In the past I’ve resisted the idea of making lists of recommended books. One gets the sense that the instant something is committed to a list, many will assume that the list is exclusive, and that other options should not be considered. There is also a personal feeling of distaste I have towards the “listicle” writing format: it seems trite, simplistic, and geared towards the lowest attention span reader.
Yet there is some value in compiling these types of lists. Many readers are simply looking for a place to begin; lost in the vast wilderness of sub-standard material, they only want to get their bearings. There is so much content—most of it middling content—in the world that without some guidance, a young reader’s aspirations will be dashed against the vast and treacherous shoals of bad books. But it is important to state at the outset what this article is not. It is not meant to be a comprehensive list of every recommended book a young man should investigate. Rather, this list is intended to serve as an appetite-whetting invitation to further reading; it is a sign-post along the road. It is also a very personal list. The books described below may, or may not, qualify as timeless classics: it does not matter. They are books that influenced me personally, and helped fire my imagination. I urge readers to make up their own lists using similar criteria. Neither are the books listed below presented in any ordered ranking; they are simply presented.
The Hero From Otherwhere by Jay Williams. I read this book when I was in grade school and its story has stayed with me ever since. It combines themes of fraternal bonding, a shared quest, danger, adventure, exploration, and suspense to produce a truly brilliant story. Williams draws on Celtic and Norse mythology for a story’s background, but these themes are updated with great originality. Two boys of opposing temperament—one a thin, scrappy redhead, the other a taciturn athlete—are natural antagonists. Sent one day to the principal’s office for fighting, the two of them are transported into a parallel universe, summoned by mysterious forces. They are enlisted in a quest to slay a giant wolf named Fenris that terrorizes the land. The quest is accepted, and the boys share all kinds of vivid adventures: an encounter with a hermit swordsman, a period of employment with a sinister professor of “screaming,” a sojourn to a mountain crag, and the like.
Shockingly the book seems to be out of print, so finding affordable copies will not be easy. You will have to be creative. And it is unbelievable to me that it has never been filmed or turned into a television miniseries.
King Solomon’s Mines by H. Rider Haggard. It would be difficult to name a more compelling and classic tale of adventure. After coming into possession of a treasure map gifted by a dying Portuguese explorer, three swashbuckling Britons join together on an expedition to find the fabled diamond mines of King Solomon. But the mines are not located in the Middle East; they are situated in the heart of Africa, a land that in Haggard’s day was far less known than it is now. This book has it all: elephant hunts, daring escapes, brutal fights (a king is beheaded with an axe in personal combat), riches, and the lure of the unknown. Haggard gives us all of this, with such a direct style that we are tempted to pull our khaki trousers and tunic and join in the expedition. Haggard wrote two other books connected to African exploration, She and Allan Quatermain. Both of them are worth reading, although She is the better work.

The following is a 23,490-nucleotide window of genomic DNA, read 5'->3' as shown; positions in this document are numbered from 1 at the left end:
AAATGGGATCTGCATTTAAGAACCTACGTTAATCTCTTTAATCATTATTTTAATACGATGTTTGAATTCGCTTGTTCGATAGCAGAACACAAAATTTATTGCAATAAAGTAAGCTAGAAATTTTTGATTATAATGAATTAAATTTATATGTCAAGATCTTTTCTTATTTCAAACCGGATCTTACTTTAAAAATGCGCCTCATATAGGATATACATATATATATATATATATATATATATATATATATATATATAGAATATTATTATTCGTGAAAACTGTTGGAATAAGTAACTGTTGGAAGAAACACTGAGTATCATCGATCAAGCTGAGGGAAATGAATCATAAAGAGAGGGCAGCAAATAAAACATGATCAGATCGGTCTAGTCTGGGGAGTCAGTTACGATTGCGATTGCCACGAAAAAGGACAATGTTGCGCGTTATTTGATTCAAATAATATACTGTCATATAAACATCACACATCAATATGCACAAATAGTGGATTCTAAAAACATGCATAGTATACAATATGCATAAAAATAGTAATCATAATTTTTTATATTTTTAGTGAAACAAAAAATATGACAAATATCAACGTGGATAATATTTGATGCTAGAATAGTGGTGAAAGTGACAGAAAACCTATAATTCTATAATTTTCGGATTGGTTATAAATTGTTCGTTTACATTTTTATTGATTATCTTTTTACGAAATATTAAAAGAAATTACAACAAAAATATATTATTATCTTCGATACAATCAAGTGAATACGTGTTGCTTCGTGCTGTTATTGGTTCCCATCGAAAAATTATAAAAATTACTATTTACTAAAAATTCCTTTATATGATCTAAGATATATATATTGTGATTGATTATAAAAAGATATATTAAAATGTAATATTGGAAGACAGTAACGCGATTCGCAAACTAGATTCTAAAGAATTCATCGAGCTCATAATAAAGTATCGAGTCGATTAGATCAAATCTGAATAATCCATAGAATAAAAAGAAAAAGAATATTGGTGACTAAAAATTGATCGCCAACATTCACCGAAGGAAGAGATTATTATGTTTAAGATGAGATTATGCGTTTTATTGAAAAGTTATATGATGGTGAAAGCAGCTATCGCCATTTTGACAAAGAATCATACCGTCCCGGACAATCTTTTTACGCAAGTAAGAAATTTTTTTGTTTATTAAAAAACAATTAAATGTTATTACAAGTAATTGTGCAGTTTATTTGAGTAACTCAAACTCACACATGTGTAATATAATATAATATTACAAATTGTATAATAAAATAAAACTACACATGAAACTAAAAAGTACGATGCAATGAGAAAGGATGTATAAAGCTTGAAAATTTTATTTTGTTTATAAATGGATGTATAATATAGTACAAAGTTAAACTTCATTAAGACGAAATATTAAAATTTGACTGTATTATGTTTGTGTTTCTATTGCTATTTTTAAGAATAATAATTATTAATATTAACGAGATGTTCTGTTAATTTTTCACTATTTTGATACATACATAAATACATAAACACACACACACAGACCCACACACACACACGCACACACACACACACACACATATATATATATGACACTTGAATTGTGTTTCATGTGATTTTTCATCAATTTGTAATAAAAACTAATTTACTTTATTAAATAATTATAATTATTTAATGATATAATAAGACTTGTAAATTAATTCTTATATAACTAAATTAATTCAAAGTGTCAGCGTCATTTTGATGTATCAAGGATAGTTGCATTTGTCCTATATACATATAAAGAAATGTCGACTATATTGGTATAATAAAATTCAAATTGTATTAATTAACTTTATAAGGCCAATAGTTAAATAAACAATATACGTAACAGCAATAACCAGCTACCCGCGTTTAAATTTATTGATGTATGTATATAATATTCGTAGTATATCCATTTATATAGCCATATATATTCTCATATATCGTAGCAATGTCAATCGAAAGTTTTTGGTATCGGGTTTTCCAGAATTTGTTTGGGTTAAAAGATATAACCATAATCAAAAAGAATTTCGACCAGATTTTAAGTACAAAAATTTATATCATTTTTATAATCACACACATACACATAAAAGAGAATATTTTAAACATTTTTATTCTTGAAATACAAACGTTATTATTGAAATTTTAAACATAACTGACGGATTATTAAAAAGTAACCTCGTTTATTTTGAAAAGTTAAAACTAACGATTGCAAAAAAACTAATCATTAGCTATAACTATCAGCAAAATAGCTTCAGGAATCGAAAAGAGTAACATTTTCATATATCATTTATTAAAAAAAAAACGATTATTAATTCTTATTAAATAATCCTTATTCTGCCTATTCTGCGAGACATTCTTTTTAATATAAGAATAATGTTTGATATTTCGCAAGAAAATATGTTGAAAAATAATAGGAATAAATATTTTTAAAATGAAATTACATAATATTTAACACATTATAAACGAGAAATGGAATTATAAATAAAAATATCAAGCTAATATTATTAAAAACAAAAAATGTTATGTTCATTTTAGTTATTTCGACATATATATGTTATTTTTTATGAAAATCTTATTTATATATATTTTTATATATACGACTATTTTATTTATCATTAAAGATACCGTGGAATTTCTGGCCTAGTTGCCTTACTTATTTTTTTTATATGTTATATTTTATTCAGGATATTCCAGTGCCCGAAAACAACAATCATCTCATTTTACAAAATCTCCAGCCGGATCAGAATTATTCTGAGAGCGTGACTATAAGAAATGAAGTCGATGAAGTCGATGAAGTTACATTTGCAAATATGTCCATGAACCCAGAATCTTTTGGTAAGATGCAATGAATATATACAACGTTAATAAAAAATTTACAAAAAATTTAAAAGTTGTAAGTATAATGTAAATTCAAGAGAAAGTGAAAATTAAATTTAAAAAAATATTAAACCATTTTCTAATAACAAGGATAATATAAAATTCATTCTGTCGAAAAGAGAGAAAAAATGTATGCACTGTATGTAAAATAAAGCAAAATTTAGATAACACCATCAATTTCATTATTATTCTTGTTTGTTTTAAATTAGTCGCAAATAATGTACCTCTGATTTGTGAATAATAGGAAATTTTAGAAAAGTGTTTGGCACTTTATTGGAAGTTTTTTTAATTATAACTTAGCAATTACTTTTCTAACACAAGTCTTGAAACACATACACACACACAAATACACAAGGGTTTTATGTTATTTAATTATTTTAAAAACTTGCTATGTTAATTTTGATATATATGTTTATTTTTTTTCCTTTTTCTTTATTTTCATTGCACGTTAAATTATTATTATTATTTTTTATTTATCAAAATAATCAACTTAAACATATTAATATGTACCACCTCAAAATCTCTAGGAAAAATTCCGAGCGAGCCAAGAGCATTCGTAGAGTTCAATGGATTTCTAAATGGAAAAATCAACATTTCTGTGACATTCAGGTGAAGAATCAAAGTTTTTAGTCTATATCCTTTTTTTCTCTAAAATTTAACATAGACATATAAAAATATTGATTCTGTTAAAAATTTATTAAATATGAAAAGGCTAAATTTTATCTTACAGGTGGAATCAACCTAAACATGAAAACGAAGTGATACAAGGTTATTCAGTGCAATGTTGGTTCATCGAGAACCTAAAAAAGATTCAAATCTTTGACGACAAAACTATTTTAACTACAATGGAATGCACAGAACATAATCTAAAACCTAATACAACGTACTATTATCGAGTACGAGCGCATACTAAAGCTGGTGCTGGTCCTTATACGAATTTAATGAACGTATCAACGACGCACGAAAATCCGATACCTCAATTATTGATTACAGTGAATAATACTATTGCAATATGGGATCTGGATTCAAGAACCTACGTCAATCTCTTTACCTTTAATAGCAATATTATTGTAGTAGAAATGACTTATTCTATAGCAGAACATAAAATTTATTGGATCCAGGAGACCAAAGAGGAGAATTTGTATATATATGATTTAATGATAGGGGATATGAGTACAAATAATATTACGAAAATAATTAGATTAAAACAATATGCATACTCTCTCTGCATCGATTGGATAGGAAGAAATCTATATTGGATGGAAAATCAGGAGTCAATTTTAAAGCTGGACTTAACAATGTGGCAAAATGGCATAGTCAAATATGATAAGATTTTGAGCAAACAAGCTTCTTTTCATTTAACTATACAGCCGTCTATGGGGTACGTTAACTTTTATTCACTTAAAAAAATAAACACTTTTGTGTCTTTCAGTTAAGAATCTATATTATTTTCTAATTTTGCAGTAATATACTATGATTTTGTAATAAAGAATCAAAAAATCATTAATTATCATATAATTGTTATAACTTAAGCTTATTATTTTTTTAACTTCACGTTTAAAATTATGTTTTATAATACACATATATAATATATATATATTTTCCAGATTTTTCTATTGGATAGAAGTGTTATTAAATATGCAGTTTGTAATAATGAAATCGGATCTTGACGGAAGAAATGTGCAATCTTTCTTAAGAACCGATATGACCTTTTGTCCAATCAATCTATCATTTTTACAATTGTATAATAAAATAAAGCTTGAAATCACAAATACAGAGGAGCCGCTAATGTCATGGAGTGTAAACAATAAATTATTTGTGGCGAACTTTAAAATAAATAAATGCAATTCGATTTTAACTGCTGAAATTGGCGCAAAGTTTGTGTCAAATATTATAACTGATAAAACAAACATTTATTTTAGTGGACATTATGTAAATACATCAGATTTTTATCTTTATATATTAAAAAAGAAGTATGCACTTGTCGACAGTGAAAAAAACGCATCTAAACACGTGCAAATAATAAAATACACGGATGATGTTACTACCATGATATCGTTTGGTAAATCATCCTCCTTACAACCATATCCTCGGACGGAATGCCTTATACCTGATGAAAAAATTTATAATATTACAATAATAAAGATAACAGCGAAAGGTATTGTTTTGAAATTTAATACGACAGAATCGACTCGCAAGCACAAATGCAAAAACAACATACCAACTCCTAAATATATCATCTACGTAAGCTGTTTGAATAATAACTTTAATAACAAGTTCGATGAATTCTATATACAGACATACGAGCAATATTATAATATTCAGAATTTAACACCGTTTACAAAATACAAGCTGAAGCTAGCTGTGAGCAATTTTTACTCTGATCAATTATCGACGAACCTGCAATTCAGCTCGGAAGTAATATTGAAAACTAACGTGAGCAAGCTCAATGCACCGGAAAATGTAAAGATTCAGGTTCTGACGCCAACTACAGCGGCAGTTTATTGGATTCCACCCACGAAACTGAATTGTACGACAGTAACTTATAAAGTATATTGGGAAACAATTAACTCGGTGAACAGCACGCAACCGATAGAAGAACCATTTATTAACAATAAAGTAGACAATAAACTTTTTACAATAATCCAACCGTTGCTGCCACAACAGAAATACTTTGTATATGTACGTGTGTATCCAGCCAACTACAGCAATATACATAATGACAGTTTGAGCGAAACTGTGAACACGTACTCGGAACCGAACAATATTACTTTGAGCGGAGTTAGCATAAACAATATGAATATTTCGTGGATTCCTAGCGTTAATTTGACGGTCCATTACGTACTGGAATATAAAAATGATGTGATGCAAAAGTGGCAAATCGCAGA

Great Expectations by Charles Dickens. One can never go wrong with Dickens. His novels feature characters that are so vivid, and so memorable, that they never escape memory. And there is something about this book that touches a nerve. The book’s story spans years; it is an honest reckoning of how a boy grew to manhood, what people had the most influence on his life, and how he weaved his way—often clumsily and haltingly—through life’s journey. In many ways Great Expectations is a meditation on the passage of time, on the immutability of virtue, and on the permanence of noble actions. More than any other Dickens novel, this is a work of human philosophy, a chronicle of the darkest and noblest aspirations of the soul. The original text might be too difficult for very young readers. If this is the case, there is nothing wrong with using an abridged edition. Oliver Twist is another highly recommended novel; but there is darkness in this book, a palpable weight of evil in some of the major characters. So be it. The sooner a boy learns of this reality, the better.
A good anthology of Greek and Roman classical mythology. There are many of these on the market, and I will leave readers to select their own. I myself favor the anthologies of Edith Hamilton for their erudition and enthusiasm for the material, but other readers may have their own preferences. The stories of Jason and the Argonauts, the fall of Troy, the labors of Hercules, the loves and quarrels of the Olympian gods—are not these, and many other myths, some of the greatest achievements of the Western imagination? Knowing classical mythology—just as knowing Biblical lore—is an essential part of one’s humanistic education. It will pay great dividends when one begins to study art and literature, which is filled with mythological references.